After that whole generation had been gathered to their ancestors, another generation grew up who knew neither the Lord nor what he had done for Israel… 

They forsook the Lord, the God of their ancestors…and they were in great distress.

Judges 2:10,12,14


The run of toppling dominoes. There’s no better metaphor for the power of momentum.

In recent years, domino-toppling has become something of a boutique craze. There are special dominoes that you can buy just for lining up in series, there are actually small domino toppling conventions out there, and if you head over to youtube, you can see professionally-produced videos like the clip below.  It’s pretty cool stuff:

There are other neat videos like this, in which each tile topples a domino one-and-a-half times its own size:

But for me, the most entertaining of all are the domino blooper reels. This video was made by the same folks who recorded the first one in this blog post:

Just one domino not doing what it was supposed to do is enough to break the chain and destroy the momentum. It does not matter how intricate the pattern, how meticulous the setup, how long the train. If domino number 50 doesn’t feel the impact, dominoes numbered 51, 100, or 10,000 won’t be moved either. There’s an important principle at play here, isn’t there. One that applies not only to the movements of dominoes, but also to movements of people as well. The Bible’s got lots to say about this, but no slice of scripture makes the point more clearly than Judges 2.

What it describes is a seismic change among the people of God, and what it foreshadows, what it portends, is an epic meltdown among God’s people.

The word “generation” is an important clue to what happened. Evidently, parents and grandparents grew lax in their communication of God’s mighty works among them. Despite all of the warnings of Moses to remember what God had done (Deuteronomy 6:7), despite all the reminders on the doorframes (Deuteronomy 6:9), despite all the standing stones that Joshua had set up (Joshua 4:6-7), the elder generations didn’t pass on the story to the younger. They failed to instruct and encourage the next generation in the ways of the Lord.

The single easiest way to curtail missional momentum is for parents to withhold the story from their children. The distance between success and failure is a distance between a mom and her daughter, between a grandpa and the kids on his lap. If the believing adults cannot share the energy, the joy, the passion of their movement to their children, the whole thing will go down to defeat. It happens when they believe one of a handful of subtle little lies that are going around and voluntarily sideline themselves from the whole process. And, just so there’s no ambiguity about what I’m saying, moms and dads and other Christian adults, let’s name those lies:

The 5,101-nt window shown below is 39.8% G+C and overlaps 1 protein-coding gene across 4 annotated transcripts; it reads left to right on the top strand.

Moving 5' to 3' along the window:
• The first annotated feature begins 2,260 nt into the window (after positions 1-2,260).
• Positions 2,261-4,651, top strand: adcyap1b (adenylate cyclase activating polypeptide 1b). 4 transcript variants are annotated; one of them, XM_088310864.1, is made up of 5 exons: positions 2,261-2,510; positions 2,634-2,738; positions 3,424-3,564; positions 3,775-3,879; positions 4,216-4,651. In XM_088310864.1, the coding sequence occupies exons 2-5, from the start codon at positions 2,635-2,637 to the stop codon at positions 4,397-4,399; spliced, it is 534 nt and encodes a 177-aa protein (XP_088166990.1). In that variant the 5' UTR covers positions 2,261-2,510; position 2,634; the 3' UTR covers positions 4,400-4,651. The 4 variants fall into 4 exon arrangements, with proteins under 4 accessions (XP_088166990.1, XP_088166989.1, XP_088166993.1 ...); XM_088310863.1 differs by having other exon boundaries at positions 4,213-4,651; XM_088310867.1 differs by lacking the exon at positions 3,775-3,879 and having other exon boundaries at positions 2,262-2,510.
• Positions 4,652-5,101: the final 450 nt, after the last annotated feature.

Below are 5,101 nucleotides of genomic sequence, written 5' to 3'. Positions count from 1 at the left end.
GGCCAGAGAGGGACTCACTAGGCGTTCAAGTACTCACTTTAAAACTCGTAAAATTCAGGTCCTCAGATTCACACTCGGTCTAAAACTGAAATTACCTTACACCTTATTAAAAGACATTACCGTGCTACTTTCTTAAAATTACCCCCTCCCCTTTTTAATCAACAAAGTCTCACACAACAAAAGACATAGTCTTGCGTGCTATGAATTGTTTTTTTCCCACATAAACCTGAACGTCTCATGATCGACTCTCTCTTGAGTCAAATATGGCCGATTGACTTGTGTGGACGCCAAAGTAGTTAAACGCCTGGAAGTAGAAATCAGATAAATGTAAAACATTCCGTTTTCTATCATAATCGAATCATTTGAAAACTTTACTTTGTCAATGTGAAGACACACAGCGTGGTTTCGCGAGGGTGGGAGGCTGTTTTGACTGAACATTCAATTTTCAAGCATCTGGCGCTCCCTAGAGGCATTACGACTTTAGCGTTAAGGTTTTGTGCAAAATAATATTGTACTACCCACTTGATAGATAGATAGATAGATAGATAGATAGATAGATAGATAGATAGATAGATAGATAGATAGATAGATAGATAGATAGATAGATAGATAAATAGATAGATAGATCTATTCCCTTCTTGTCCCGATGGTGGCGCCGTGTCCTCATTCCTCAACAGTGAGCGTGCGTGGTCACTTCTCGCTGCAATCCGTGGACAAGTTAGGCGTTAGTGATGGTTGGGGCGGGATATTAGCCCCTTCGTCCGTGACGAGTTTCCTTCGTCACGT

1) It will come across as sappy. Telling our kids about our relationship with Jesus feels approximately as comfortable as talking to our kids about our love life!

2) There’s no reason to rush things: We’re can kickers, right? Well, my kids are only 3 years old; I can wait until they’re five. Well, our daughter is only ten – let’s wait until she has the vocabulary to really understand these things. Well, our son’s only in high school…he’s supposed to be immature. Well, sure, our kids are married, but when they have children of their own, we’ll teach them about our faith. We think that they’ll always be around.

3) Someone else will tell them. We think that the environment is so saturated with Jesus, with other Christians, that they will pick it up in some other way. Maybe just dragging them to church will be enough. Maybe placing some tracts in their backpacks or putting on TBN full-blast in the living room…that’s all that needs to happen. It’s osmosis, right?

4) It would be “controlling them” spiritually. This is a favorite of parents of grown children. They have to learn it on their own, I can’t interfere with their journey. Right, sure, that’s your primary job as a parent. Gold star for that, definitely.

5) My actions do all the talking. Somehow we can just mime out the good news of Jesus Christ.

We believe these lies and we give ourselves permission to say nothing.  And if that’s where you’re at, I would challenge you directly with the words of the great church reformer Martin Luther: “You are not only responsible for what you say, but also for what you do not say.”

In other words – you are communicating the values of your faith if you are sharing the gospel with them, and you are communicating the values of your faith if you don’t share it. You’re always communicating.

One kind of communication keeps the momentum going, the other sees the domino run of faith stop silent. Don’t be the tile that never touches the next.

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